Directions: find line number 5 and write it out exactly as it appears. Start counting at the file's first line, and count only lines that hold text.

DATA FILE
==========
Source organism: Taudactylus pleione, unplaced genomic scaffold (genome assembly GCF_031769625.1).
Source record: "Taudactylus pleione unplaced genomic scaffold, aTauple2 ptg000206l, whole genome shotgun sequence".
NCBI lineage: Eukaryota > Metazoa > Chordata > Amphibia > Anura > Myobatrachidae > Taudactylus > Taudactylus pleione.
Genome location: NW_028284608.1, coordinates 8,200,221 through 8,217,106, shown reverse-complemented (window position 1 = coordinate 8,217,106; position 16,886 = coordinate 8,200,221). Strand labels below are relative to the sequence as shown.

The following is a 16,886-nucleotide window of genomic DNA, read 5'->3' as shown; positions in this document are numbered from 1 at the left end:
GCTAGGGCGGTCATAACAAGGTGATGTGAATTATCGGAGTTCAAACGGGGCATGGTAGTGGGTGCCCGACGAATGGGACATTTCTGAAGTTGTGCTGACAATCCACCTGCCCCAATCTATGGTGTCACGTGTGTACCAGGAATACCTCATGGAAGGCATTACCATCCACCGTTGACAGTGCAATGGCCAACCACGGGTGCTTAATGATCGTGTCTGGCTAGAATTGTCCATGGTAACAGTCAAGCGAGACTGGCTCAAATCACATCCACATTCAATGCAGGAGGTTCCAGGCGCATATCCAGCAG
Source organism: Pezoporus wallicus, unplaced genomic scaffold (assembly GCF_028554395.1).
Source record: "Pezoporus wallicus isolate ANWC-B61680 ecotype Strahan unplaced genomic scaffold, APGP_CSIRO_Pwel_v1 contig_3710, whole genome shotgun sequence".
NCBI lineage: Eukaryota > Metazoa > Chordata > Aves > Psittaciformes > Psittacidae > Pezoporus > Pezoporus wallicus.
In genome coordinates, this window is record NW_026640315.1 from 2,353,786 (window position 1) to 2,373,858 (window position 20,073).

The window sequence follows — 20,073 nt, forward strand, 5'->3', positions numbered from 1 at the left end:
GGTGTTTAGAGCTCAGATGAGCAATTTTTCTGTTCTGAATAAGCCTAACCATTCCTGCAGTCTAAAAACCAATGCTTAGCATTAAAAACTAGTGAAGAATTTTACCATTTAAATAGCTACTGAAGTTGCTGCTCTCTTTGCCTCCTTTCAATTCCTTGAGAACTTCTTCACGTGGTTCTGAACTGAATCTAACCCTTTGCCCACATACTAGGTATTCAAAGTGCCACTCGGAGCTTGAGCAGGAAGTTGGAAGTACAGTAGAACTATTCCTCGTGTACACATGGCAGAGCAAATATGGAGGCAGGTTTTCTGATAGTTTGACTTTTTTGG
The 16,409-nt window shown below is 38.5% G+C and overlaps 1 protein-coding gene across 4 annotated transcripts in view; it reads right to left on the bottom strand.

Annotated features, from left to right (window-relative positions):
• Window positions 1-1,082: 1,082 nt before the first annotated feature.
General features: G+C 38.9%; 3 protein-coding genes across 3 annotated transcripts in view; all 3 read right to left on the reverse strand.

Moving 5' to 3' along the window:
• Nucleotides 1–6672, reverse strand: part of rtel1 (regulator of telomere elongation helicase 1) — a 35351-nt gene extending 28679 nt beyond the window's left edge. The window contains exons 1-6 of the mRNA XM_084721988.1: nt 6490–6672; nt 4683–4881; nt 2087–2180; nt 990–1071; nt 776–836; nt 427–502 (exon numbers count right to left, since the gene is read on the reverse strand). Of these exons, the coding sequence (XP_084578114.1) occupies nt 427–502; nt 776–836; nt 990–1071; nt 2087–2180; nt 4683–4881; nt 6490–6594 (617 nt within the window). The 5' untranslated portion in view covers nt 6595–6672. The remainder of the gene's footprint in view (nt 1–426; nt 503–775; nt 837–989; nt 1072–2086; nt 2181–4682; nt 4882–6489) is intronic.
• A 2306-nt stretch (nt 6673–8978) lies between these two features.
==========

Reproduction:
The following is a 16,886-nucleotide window of genomic DNA, read 5'->3' as shown; positions in this document are numbered from 1 at the left end: